Coinbase, a major U.S. crypto asset (virtual currency) exchange, announced on April 16 that it will stop paying Ethereum (ETH) staking fees.
We’ve temporarily paused ETH staking reward payouts to address a minor technical issue. Rest assured, ETH staking is not impacted and rewards are still being earned and will be paid out. We anticipate to resolve this issue in the next 72 hours.
Coinbase Inc explained that the reason for the shutdown was due to a “minor technical issue” and stated that they are currently working on resolving the issue in the next 48 to 72 hours.
He also explained that the staked Ethereum is safe and that the rewards will continue to be earned during the period of suspension of payments; they will only stop paying rewards.
Following the announcement, there was speculation that the suspension of compensation payments might be related to U.S. regulations, but a Coinbase representative explained to the virtual currency media outlet Decrypt as follows.
This shutdown has nothing to do with regulation or litigation, and will be announced immediately once the issue is resolved.
What is Staking?
A system or service that rewards users for depositing virtual currency for a predetermined period of time; by depositing virtual currency, users contribute to the operation of the blockchain network and are rewarded in return.
Regulations against staking
In the U.S., the U.S. Securities and Exchange Commission (SEC) is accelerating regulatory enforcement actions as national virtual currency regulations are being developed, and SEC Chairman Gary Gensler has previously indicated that he believes that all virtual currencies based on proof-of-stake (PoS) staking are likely to be considered securities.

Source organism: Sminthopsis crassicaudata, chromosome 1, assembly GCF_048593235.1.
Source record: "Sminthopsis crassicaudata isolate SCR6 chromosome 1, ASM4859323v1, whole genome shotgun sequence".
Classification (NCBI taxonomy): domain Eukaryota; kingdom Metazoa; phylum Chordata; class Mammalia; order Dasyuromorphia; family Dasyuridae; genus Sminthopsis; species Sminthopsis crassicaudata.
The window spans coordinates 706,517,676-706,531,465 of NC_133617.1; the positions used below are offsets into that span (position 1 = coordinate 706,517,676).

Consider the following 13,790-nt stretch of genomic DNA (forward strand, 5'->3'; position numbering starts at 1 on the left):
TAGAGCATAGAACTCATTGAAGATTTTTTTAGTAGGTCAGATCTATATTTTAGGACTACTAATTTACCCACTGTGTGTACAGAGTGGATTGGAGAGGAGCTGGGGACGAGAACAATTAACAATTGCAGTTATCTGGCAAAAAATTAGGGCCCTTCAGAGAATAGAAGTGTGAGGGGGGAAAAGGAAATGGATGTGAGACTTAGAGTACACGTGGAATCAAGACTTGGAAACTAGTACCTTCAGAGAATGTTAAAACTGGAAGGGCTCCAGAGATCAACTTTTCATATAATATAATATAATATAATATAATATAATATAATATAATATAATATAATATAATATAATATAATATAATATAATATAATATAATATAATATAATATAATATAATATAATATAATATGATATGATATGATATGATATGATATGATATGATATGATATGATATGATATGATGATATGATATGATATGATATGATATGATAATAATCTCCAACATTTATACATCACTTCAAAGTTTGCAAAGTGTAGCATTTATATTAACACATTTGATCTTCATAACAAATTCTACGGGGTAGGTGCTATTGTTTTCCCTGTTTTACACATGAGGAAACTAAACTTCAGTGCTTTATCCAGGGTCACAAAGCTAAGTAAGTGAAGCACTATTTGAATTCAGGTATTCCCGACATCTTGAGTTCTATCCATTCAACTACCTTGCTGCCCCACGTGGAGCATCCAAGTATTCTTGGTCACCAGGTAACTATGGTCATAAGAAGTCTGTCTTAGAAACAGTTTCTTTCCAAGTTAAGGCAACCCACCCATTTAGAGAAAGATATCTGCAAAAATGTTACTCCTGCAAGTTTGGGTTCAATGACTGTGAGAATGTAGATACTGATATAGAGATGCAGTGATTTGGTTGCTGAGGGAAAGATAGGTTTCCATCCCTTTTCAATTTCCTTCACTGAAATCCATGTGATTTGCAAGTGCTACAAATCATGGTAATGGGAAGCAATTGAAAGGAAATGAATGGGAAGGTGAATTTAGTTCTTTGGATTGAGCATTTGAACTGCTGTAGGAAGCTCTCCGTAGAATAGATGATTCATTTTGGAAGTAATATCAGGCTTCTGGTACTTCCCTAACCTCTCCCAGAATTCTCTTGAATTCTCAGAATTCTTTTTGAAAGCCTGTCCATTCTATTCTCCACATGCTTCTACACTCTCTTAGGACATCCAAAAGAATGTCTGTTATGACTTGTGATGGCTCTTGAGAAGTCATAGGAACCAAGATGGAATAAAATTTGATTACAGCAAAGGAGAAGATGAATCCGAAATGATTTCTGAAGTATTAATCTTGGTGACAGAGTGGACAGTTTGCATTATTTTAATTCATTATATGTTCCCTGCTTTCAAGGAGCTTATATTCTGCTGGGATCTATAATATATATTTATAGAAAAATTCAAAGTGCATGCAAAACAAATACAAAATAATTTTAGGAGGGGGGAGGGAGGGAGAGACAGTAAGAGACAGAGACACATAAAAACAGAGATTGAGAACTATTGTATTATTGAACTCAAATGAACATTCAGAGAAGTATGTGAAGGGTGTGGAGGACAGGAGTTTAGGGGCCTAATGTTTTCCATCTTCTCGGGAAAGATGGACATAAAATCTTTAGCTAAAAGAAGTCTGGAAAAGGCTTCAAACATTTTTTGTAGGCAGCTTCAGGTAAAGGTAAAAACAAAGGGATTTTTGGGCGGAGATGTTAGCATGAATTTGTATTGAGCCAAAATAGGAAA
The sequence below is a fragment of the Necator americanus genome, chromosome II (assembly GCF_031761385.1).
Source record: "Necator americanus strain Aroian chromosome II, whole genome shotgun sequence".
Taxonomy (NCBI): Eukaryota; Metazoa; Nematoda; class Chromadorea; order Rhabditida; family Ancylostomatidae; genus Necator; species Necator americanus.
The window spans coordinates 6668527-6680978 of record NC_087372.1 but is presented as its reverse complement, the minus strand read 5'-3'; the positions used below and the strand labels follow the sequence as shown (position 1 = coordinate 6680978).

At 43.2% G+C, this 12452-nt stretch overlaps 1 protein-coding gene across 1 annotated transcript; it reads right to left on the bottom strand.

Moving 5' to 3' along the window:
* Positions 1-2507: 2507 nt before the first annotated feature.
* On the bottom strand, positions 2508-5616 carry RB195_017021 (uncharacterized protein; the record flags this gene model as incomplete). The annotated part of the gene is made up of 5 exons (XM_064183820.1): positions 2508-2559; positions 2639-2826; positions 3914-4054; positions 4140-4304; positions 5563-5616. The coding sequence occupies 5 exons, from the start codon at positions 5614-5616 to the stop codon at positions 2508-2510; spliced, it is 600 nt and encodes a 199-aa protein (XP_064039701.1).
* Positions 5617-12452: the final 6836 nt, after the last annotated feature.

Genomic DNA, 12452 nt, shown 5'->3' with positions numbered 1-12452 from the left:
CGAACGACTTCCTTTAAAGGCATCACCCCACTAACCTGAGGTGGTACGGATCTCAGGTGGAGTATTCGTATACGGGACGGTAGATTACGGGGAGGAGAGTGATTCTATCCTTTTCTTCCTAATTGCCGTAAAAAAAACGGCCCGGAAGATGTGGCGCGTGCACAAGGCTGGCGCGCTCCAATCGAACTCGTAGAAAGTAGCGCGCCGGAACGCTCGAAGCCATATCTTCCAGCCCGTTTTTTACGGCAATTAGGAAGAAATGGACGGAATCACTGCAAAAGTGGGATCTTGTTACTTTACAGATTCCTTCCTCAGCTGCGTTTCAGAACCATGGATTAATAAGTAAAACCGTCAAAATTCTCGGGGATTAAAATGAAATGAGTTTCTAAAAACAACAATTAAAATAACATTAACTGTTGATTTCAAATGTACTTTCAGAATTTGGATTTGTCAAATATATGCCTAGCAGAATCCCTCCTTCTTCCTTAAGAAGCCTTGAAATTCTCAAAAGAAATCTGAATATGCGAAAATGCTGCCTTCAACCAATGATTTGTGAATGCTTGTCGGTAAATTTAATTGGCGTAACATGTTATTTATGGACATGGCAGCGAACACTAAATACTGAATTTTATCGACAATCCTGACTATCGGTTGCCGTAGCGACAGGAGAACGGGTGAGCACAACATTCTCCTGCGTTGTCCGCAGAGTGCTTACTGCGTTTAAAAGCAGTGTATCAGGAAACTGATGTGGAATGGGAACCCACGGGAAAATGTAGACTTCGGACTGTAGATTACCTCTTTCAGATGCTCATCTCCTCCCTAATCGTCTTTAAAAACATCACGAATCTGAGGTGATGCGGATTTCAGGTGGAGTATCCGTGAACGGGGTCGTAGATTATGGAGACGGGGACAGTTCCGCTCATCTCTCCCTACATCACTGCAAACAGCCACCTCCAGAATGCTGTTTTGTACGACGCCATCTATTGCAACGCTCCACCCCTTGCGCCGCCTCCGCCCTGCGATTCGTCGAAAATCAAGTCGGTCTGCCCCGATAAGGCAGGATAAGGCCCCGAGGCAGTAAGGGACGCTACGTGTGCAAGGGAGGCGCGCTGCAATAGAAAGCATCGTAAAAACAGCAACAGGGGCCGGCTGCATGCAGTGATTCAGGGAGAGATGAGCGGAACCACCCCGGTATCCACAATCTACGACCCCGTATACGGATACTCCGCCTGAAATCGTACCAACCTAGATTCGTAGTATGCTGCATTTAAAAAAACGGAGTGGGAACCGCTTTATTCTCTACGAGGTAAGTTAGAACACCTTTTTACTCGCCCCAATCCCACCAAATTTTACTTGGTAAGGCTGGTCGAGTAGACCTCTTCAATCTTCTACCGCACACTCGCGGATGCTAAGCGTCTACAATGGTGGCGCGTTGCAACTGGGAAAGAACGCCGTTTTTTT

In fact, Coinbase received a “Wells Notice” from the SEC, an official letter formally informing companies and individuals that the SEC intends to take legal action against them, and the SEC’s investigation included Coinbase Earn, the company’s staking service.
Although it has not yet resulted in an actual lawsuit, this is the background to the speculation: Coinbase claims that it does not provide any services that would fall under the category of offering securities, and has indicated that it intends to fight the case in court if necessary.
Staking Litigation Cases
While there are minor differences in the services offered by each company, in February of this year the SEC announced that it had charged Kraken with violating securities laws by claiming that it was required to register its business with the SEC beforehand, among other things.
After Kraken’s announcement, Chairman Gensler explained that the SEC is neutral on technology such as staking, noting that Kraken’s problem was that it did not follow the rules of the securities laws, which require disclosure of risks and other information to investors, and that other platforms should also register with the SEC and make appropriate disclosure before offering services in the US.
In response to the SEC lawsuit, Kraken is no longer offering staking services in the United States. While Coinbase hasn’t been officially charged yet, the company received a Wells Notice from the SEC in March warning of possible securities violations. Coinbase said it believed the commission was likely taking issue with multiple Coinbase products, including its staking service.